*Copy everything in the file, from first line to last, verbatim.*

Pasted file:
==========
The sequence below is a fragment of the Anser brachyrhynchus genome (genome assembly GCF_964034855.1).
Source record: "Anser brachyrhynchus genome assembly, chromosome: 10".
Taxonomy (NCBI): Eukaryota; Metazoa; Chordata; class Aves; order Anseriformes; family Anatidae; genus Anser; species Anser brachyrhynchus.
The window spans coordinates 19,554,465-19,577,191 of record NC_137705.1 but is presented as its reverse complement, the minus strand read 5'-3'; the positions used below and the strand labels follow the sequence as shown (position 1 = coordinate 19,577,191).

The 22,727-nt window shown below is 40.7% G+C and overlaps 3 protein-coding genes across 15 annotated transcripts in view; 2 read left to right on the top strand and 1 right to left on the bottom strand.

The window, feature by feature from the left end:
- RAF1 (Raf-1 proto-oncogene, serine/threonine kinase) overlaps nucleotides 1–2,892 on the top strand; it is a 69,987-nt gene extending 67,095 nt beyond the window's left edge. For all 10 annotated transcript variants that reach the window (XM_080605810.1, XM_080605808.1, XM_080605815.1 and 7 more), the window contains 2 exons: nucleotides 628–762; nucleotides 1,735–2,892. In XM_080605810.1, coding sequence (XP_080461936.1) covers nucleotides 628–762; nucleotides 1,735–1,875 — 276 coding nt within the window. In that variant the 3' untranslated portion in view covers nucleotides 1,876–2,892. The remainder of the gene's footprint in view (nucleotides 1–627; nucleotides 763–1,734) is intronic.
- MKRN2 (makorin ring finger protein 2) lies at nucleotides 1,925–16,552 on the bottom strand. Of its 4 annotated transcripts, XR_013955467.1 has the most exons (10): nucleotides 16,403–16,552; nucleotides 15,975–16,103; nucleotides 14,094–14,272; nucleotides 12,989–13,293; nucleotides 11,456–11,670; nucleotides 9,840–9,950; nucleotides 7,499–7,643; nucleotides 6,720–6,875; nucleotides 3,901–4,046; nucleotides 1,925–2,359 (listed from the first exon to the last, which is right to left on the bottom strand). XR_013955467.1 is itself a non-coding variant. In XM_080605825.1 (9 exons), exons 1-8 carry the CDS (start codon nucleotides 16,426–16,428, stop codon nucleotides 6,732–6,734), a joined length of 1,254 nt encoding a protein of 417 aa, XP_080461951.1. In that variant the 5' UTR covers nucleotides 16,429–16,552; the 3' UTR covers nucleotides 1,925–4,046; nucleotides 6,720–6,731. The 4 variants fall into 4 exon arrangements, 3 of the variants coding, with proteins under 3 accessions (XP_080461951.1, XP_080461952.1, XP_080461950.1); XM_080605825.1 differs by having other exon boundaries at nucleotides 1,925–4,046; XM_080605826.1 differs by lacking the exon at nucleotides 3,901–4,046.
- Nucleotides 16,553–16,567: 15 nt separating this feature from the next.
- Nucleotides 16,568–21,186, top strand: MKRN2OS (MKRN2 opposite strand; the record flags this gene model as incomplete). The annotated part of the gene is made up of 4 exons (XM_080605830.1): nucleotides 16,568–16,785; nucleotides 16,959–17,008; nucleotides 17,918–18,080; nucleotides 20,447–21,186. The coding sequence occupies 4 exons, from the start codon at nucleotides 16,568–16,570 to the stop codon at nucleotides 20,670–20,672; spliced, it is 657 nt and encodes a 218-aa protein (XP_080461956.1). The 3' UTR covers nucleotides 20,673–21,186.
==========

The sequence below is a fragment of the Anser brachyrhynchus genome (genome assembly GCF_964034855.1).
Source record: "Anser brachyrhynchus genome assembly, chromosome: 10".
Taxonomy (NCBI): Eukaryota; Metazoa; Chordata; class Aves; order Anseriformes; family Anatidae; genus Anser; species Anser brachyrhynchus.
The window spans coordinates 19,554,465-19,577,191 of record NC_137705.1 but is presented as its reverse complement, the minus strand read 5'-3'; the positions used below and the strand labels follow the sequence as shown (position 1 = coordinate 19,577,191).

The 22,727-nt window shown below is 40.7% G+C and overlaps 3 protein-coding genes across 15 annotated transcripts in view; 2 read left to right on the top strand and 1 right to left on the bottom strand.

The window, feature by feature from the left end:
- RAF1 (Raf-1 proto-oncogene, serine/threonine kinase) overlaps nucleotides 1–2,892 on the top strand; it is a 69,987-nt gene extending 67,095 nt beyond the window's left edge. For all 10 annotated transcript variants that reach the window (XM_080605810.1, XM_080605808.1, XM_080605815.1 and 7 more), the window contains 2 exons: nucleotides 628–762; nucleotides 1,735–2,892. In XM_080605810.1, coding sequence (XP_080461936.1) covers nucleotides 628–762; nucleotides 1,735–1,875 — 276 coding nt within the window. In that variant the 3' untranslated portion in view covers nucleotides 1,876–2,892. The remainder of the gene's footprint in view (nucleotides 1–627; nucleotides 763–1,734) is intronic.
- MKRN2 (makorin ring finger protein 2) lies at nucleotides 1,925–16,552 on the bottom strand. Of its 4 annotated transcripts, XR_013955467.1 has the most exons (10): nucleotides 16,403–16,552; nucleotides 15,975–16,103; nucleotides 14,094–14,272; nucleotides 12,989–13,293; nucleotides 11,456–11,670; nucleotides 9,840–9,950; nucleotides 7,499–7,643; nucleotides 6,720–6,875; nucleotides 3,901–4,046; nucleotides 1,925–2,359 (listed from the first exon to the last, which is right to left on the bottom strand). XR_013955467.1 is itself a non-coding variant. In XM_080605825.1 (9 exons), exons 1-8 carry the CDS (start codon nucleotides 16,426–16,428, stop codon nucleotides 6,732–6,734), a joined length of 1,254 nt encoding a protein of 417 aa, XP_080461951.1. In that variant the 5' UTR covers nucleotides 16,429–16,552; the 3' UTR covers nucleotides 1,925–4,046; nucleotides 6,720–6,731. The 4 variants fall into 4 exon arrangements, 3 of the variants coding, with proteins under 3 accessions (XP_080461951.1, XP_080461952.1, XP_080461950.1); XM_080605825.1 differs by having other exon boundaries at nucleotides 1,925–4,046; XM_080605826.1 differs by lacking the exon at nucleotides 3,901–4,046.
- Nucleotides 16,553–16,567: 15 nt separating this feature from the next.
- Nucleotides 16,568–21,186, top strand: MKRN2OS (MKRN2 opposite strand; the record flags this gene model as incomplete). The annotated part of the gene is made up of 4 exons (XM_080605830.1): nucleotides 16,568–16,785; nucleotides 16,959–17,008; nucleotides 17,918–18,080; nucleotides 20,447–21,186. The coding sequence occupies 4 exons, from the start codon at nucleotides 16,568–16,570 to the stop codon at nucleotides 20,670–20,672; spliced, it is 657 nt and encodes a 218-aa protein (XP_080461956.1). The 3' UTR covers nucleotides 20,673–21,186.